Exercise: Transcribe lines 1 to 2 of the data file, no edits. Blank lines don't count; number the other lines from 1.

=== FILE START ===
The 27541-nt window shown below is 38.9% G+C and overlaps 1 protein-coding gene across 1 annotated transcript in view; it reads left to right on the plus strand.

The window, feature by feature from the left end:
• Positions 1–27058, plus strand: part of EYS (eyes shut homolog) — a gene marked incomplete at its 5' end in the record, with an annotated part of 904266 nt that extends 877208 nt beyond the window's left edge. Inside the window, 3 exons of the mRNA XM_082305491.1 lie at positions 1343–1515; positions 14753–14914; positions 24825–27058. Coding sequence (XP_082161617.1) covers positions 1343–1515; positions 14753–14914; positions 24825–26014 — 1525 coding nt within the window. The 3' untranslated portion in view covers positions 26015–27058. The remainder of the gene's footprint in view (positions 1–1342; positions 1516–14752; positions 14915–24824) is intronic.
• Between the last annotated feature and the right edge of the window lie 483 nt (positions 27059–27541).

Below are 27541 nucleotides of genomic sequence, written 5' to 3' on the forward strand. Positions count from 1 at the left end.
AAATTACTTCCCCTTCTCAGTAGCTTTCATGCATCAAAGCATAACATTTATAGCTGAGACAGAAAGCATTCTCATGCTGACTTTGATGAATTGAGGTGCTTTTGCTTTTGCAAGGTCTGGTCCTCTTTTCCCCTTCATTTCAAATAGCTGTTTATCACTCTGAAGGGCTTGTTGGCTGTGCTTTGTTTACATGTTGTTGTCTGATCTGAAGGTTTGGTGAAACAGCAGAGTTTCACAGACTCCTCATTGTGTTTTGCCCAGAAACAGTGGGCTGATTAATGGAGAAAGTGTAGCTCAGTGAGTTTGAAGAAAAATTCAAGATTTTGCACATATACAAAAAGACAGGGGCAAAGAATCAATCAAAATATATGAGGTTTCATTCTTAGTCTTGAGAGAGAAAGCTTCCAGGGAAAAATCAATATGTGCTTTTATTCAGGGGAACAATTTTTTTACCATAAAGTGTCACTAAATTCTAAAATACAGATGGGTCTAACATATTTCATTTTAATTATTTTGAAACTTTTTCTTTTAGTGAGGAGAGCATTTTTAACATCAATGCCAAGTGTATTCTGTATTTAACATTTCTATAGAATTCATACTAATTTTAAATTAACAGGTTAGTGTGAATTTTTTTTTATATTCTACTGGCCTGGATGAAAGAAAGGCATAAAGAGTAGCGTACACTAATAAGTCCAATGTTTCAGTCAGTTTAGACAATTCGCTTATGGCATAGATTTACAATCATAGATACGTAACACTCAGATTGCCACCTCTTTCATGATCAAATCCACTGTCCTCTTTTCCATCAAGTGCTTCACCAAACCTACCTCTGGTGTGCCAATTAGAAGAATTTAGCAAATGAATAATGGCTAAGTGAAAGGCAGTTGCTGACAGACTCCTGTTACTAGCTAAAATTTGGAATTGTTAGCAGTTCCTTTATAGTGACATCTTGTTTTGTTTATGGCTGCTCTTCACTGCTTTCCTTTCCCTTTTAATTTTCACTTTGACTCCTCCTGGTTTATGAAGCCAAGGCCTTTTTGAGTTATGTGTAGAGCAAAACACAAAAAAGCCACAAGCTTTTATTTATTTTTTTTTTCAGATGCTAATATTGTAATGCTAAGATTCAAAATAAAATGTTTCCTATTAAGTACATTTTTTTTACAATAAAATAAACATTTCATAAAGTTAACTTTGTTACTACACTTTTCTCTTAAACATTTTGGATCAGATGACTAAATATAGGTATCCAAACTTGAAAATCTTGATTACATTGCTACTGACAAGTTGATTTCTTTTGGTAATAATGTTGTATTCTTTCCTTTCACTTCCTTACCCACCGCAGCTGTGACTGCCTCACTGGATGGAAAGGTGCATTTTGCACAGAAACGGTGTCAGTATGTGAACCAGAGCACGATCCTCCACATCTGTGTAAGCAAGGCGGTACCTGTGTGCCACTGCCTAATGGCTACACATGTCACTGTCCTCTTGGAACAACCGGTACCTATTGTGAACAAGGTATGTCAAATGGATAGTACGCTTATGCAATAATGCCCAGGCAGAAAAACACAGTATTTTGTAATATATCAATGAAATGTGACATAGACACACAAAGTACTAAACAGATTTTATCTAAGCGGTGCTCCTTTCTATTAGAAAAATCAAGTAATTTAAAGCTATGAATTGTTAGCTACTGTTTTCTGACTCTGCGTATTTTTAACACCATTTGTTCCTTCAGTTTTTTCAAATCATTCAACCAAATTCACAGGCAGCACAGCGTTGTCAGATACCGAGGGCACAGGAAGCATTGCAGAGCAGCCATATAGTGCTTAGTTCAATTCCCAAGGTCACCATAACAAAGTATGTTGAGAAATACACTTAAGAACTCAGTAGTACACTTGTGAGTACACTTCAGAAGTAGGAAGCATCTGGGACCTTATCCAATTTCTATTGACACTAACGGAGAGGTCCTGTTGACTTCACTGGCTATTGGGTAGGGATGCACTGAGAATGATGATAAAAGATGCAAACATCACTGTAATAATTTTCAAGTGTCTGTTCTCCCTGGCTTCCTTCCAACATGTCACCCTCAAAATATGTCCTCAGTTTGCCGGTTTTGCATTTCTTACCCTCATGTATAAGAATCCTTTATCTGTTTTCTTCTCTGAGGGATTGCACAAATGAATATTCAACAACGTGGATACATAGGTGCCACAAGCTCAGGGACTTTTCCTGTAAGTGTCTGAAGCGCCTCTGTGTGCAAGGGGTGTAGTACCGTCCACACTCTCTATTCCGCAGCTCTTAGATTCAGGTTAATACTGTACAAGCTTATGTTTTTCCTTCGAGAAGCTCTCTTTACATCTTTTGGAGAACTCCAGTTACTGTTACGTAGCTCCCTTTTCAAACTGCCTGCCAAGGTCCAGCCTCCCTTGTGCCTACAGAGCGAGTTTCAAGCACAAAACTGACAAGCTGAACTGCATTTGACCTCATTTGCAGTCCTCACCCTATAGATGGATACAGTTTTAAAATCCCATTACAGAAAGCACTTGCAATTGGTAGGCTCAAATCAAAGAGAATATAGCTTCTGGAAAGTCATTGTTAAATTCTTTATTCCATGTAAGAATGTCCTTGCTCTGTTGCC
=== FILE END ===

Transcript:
The 27541-nt window shown below is 38.9% G+C and overlaps 1 protein-coding gene across 1 annotated transcript in view; it reads left to right on the plus strand.

The window, feature by feature from the left end: